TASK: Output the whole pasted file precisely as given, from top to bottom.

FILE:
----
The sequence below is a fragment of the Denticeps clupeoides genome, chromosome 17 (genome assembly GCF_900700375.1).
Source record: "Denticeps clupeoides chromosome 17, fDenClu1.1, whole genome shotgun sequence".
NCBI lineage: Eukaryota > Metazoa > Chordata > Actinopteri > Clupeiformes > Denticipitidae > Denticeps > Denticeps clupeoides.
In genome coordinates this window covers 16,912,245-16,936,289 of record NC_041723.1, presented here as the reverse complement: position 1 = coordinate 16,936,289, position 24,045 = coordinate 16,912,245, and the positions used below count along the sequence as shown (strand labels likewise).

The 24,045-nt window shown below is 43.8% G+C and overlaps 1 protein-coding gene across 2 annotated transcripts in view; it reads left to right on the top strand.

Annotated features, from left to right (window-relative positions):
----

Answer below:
The sequence below is a fragment of the Denticeps clupeoides genome, chromosome 17 (genome assembly GCF_900700375.1).
Source record: "Denticeps clupeoides chromosome 17, fDenClu1.1, whole genome shotgun sequence".
NCBI lineage: Eukaryota > Metazoa > Chordata > Actinopteri > Clupeiformes > Denticipitidae > Denticeps > Denticeps clupeoides.
In genome coordinates this window covers 16,912,245-16,936,289 of record NC_041723.1, presented here as the reverse complement: position 1 = coordinate 16,936,289, position 24,045 = coordinate 16,912,245, and the positions used below count along the sequence as shown (strand labels likewise).

The 24,045-nt window shown below is 43.8% G+C and overlaps 1 protein-coding gene across 2 annotated transcripts in view; it reads left to right on the top strand.

Annotated features, from left to right (window-relative positions):